Friends & Colleagues -
As news of Secretary Skandera stepping aside came across the newswire, the predictable polarity around education made its inevitable appearance. While I am both thankful for the Secretary's service and excited to see what she pursues next, I'd be remiss not to say a few more words about her legacy in New Mexico.
Education is a divisive topic. The stakes are high and nearly everyone of us has attended some sort of school, making us all "experts" - with an opinion. Additionally, as a state we dedicate nearly 60% of our roughly $6 billion annual budget on preK through college education. Despite what many say, we spend about as much as we can on public education in a state which continues to languish economically. Do we spend that money as wisely or effectively as we need to? No. But is there much more blood to squeeze from our high desert stone? Nope; at least not until we modernize our economy, revolutionize our schools and reclaim our independence from the federal government and oil and gas.
Many people I love and respect disagree with the policies and practices of the NMPED under Secretary Skandera. That's all and good - and indicative of a healthy, robust republic. Let's have those policy and philosophical conversations. However, the degree to which Secretary Skandera's personal character has been and continues to be attacked is troublesome. As many of us know first hand, the realm of public leadership is an unending and often thankless one. That comes with the territory so you'll get no sympathy from me.
Though, for those of us who have met the Secretary, it's immediately apparent that she cares deeply about New Mexico and our students. She has relentlessly pursued an agenda to drastically improve education opportunities for all of our babies, regardless of skin tone or zip code. Was there much to be desired with communication from NMPED to teachers and parents? Absolutely. Has she ruffled feathers along the way? Of course. But that's often what we need in my beloved homeland.
So, as we think about our next Secretary and Governor let's work collectively, in spite of our disagreements on education, to ensure our next leaders are as focused and invested in our students as Hanna has been. My work will be to ensure that no matter the political party of our next state leader, New Mexicans will prioritize education policies and practices to ensure our students become the future community, civic and business leaders we need. Now, here's this week's roundup:
- [LOCAL: SURVEY] Proving that we have a long way to go in reimagining what's possible from public education in New Mexico, The Leadership Conference Education Fund’s second annual New Education Majority Poll found that three-quarters of Latino parents believe “U.S. public schools are doing a good job preparing Latino students for success,” a 10% improvement over 2016. Optimism is a noble cause though we have a long way to go to equalize a public education system which chronically underserves Hispanic and low-income students.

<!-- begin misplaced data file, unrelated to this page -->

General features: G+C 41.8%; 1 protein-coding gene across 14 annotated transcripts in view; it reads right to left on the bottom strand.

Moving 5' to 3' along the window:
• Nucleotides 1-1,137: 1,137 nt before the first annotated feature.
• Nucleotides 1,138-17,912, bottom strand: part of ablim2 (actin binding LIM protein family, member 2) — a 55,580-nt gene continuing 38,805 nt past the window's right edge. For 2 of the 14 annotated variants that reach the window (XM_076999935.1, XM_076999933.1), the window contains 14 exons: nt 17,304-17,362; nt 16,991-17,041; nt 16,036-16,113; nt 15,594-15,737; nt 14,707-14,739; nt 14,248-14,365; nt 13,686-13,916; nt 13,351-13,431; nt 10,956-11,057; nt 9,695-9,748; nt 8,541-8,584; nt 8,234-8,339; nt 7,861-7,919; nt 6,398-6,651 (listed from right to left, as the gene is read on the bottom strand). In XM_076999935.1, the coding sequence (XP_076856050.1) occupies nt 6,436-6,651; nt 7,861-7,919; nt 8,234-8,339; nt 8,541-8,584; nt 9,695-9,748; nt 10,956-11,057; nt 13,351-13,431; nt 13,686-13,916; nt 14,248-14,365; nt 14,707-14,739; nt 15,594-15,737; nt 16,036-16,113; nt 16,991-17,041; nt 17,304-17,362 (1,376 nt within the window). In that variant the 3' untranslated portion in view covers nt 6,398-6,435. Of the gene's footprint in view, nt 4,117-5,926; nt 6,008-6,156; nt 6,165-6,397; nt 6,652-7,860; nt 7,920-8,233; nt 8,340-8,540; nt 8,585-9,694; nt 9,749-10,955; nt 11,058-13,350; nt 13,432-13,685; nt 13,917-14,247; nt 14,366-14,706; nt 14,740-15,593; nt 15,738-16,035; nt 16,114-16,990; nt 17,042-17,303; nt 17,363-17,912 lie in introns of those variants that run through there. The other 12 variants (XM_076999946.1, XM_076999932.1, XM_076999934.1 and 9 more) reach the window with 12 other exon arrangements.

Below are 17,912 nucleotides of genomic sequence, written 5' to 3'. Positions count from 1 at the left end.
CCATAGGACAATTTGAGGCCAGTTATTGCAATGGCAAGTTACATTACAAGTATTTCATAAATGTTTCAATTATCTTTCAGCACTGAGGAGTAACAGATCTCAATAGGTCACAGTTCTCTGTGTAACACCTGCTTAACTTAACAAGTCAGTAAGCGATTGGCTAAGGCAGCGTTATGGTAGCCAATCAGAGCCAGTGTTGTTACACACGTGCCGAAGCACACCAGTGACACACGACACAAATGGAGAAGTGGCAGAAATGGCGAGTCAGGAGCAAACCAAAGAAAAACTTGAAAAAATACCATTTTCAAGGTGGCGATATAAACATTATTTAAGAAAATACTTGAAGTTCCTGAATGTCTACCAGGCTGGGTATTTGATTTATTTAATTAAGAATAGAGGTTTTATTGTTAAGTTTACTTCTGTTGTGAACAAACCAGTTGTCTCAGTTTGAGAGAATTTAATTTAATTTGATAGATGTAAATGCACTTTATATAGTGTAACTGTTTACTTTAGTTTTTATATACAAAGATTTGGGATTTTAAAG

- [NATIONAL: NEWS] The future of education is a system based on what our students have demonstrably learned instead of how long they've sat in assigned seats. In a big step away from the "Industrial Education" model of the 19th and 20th centuries, students graduating from Maine high schools must show they have mastered specific skills to earn a high school diploma. Maine is the first state to pass such a law, though the idea of valuing skills over credits is increasingly popular around the country. This approach is highly applicable here in New Mexico where we rely more than most states on homegrown talent graduating high school with the skills needed to create and join local businesses to drive our economy.
- [NATIONAL: NEWS] As I've repeated over and over, spending money on education is important but it isn't everything. According to the74million.org, "Schools in the U.S. spent $344.3 billion on classroom instruction in fiscal year 2015, accounting for 60 percent of day-to-day expenditures, a figure that includes spending on salaries for teachers and instructional aides, according to the Census Bureau." So, even as spending on students ticks up nationally, our kids aren’t proving to be doing much better academically. Fourth- and eighth-graders across the country did worse in mathematics in the 2015 administration of the National Assessment of Educational Progress (NAEP) than they did in 2013, the last time the test was given. In reading, eighth-graders again performed worse in 2015 than in 2013, while fourth-graders’ scores remained stagnant. New Mexico is roughly in the middle of the pack for per-pupil spending at $9,725, yet we are dead last for nearly every NAEP category. We see yet again that the "how" of education spending is just as important as the "how much".